Ameema Saeed is an avid bookworm and writer. She spends her days overthinking emails, working customer service for a large book retailer, and spends her evenings managing retail partnerships and events for With/Out Pretend. She loves Beyoncé, bad puns, good food, and makeup. When she’s not reading books, she loves to talk about books (especially diverse books and books by marginalized authors) on her bookstagram: @readwithmeemz.

She will be speaking at Unruly Bodies II: A Night of Storytelling.

SDTC: Do you consider your body “unruly”? 

AS: I definitely consider my body unruly. Fat, Brown, and Sick, I think every part of my body breaks the mould of what society expects, especially from its young women. When I look at the definition of unruly, the part that resonates with me the most is that unruly means hard to control. Living with a chronic illness (Lupus), mental illness, and chronic pain are all experiences that centre around the fact that my body is no longer under my control; that it’s no longer bound to any sort of rules or expectations.

How has your perception of your body changed in the past few years?

My relationship with my body has been complicated for a really long time, and my perception of [my body] changes a lot, maybe even day by day. When my family immigrated from Pakistan to Canada, that was my first experience seeing my Brown body as “other,” as well as my first experience wanting to change the way I looked.

As I grew older, and older, my fatness became a bigger and bigger (pun intended!) part of my identity. I was bullied about my weight for a few years, and even as my classmates and I grew up, and grew past it, that insecurity and shame stuck with me for a really long time.

As I grew older, I became more sure of myself and more confident in my body. I grew to appreciate it, love it, and see it as strong and beautiful again. Ironically, this was also the period in my life when I started regularly struggling with pain and exhaustion, with anxiety and depression, and for the first time, I started feeling scared of my body, my pain, and what it all meant.

After years of living in invisible pain, my Lupus diagnosis was almost a relief. I finally had answers, I was finally being believed! But it was also a huge betrayal from this body that I was finally beginning to accept. Since then, I’ve started to rediscover my body: my relationship to pain, and to pleasure, my strengths and my weaknesses. I no longer take my body and the seemingly simple things I used to be able to do for granted. Since my diagnosis, I’ve started embracing empathy, vulnerability, and honesty, both with myself and with others, more than I ever had before.

I’m nervous about speaking at this event, but I’m also really excited…I’m ready to start taking up space!

Who or what has shaped your view of your body the most?


Pain has changed the way I see myself more than anything else. It’s always there. Pain has changed my perception of my body, governing my decisions, big and small. Because of it, I’ve gone from thinking about what I wanted to do or be, to thinking about what I’m *able* to do or be, which has been really difficult. I’m not yet in a place where I’m at peace with my diagnosis or the fact that the rest of my life is shaping up to be a lot different than what I originally expected. I’m working on it, but it’s going to be a long journey.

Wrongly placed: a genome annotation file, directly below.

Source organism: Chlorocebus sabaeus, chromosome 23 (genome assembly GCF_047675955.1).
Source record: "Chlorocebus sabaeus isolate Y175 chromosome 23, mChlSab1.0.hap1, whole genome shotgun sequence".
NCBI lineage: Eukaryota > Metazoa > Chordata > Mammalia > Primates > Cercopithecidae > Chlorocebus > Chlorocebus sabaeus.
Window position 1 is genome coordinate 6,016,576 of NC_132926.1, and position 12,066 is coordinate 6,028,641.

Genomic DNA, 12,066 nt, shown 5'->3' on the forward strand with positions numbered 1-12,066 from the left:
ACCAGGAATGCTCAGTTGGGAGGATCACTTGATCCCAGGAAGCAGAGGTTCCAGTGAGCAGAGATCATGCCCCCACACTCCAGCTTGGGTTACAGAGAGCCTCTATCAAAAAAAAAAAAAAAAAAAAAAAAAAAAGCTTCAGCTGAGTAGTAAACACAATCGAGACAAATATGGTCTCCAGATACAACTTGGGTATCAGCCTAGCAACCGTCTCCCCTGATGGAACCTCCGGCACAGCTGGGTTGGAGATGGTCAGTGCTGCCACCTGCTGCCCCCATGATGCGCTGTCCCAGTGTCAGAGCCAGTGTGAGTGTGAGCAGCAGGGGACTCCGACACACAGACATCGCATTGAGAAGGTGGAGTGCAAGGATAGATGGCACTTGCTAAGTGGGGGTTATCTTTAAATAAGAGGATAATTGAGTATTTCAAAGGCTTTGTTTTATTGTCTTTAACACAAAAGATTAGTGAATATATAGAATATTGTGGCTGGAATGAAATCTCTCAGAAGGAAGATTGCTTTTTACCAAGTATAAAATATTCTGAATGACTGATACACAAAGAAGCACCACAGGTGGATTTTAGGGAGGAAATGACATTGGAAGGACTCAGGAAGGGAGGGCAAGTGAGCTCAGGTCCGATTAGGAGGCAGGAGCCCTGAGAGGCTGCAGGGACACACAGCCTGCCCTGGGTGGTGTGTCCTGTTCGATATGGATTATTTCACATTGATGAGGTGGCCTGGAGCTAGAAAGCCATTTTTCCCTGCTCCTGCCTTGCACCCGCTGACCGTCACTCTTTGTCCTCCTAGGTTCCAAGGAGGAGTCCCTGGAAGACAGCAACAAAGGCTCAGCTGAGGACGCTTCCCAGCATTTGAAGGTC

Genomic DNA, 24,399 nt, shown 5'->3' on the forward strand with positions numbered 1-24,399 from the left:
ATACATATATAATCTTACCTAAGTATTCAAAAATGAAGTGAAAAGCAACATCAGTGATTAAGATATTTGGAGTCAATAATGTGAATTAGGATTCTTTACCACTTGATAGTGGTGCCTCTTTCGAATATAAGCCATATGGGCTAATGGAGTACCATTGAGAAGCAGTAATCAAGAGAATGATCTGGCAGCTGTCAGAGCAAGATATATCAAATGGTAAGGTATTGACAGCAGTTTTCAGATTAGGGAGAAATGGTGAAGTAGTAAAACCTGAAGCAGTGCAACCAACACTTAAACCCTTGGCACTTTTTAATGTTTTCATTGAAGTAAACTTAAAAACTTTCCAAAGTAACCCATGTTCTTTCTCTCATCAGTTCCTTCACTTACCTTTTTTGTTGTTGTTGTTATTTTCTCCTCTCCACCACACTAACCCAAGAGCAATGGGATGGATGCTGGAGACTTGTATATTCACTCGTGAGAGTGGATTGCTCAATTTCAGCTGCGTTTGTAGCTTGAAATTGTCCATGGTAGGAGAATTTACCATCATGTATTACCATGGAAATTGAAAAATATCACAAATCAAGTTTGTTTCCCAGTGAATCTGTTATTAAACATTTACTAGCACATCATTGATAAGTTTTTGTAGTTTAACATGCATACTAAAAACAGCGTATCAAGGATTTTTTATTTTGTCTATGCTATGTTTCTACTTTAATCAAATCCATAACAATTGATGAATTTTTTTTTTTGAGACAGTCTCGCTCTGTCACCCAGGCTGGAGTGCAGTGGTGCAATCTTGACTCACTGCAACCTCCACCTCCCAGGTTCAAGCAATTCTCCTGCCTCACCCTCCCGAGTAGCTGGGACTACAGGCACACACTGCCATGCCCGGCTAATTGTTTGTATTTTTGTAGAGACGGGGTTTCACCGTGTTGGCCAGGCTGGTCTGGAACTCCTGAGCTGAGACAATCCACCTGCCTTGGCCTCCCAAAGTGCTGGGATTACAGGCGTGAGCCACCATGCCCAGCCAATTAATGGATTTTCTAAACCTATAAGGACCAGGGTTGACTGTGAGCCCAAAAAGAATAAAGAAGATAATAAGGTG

I’m having a hard time coming to terms with the fact that my body is not how it used to be, and maybe it’s a good thing? I’m in this really cool position where I have the opportunity to restructure my goals, re-evaluate my priorities, and reshape my relationship with my body and my relationship with the world. Despite the reasons for it, I have never been more attuned to my body, its limits, its possibilities, its needs and its desires, more than I am now. Pain adds a clarity that I never expected.

Is it possible to separate your sense of self from your body? Or do you see them as intertwined?

I often see myself as two different things: my self and my body, and sometimes, particularly when I’m in a bad place, separating my self and my body become a coping strategy. Ultimately though, I am not myself without my body. My Lupus, my fatness, my pain, and the colour of my skin do not define me, but they are inextricably linked to who I am now.

Why is it important for you to share your story at this event? What are your feelings going into this event?

When you’re a marginalized person: a woman of colour, a fat person, a person with a chronic illness or disability, a poor person, a queer person, a trans or non-binary person, systemically, socially, subtly and painfully, you are made to feel like you can’t (and shouldn’t) take up space.

Every day I am learning more and more about what it means to live in my Sick, Fat, Brown Body, and every day I’m unlearning years of societal expectations and pressures that told me how I should be. The whole concept of accessibility hinges on the fact that the world wasn’t built for me or for other unruly bodies like mine—we are only accommodated into it.

Now, instead of trying to fit myself into other people’s expectations, I want to create my own identity, and take up the space I need to. This is why spaces like Unruly Bodies are so important, and why so many people resonate with unruliness as a concept. I think we’re all searching for permission to be ourselves.

Unruly Bodies II is coming up on January 26 at Tranzac Club (292 Brunswick Ave). Grab your tickets here.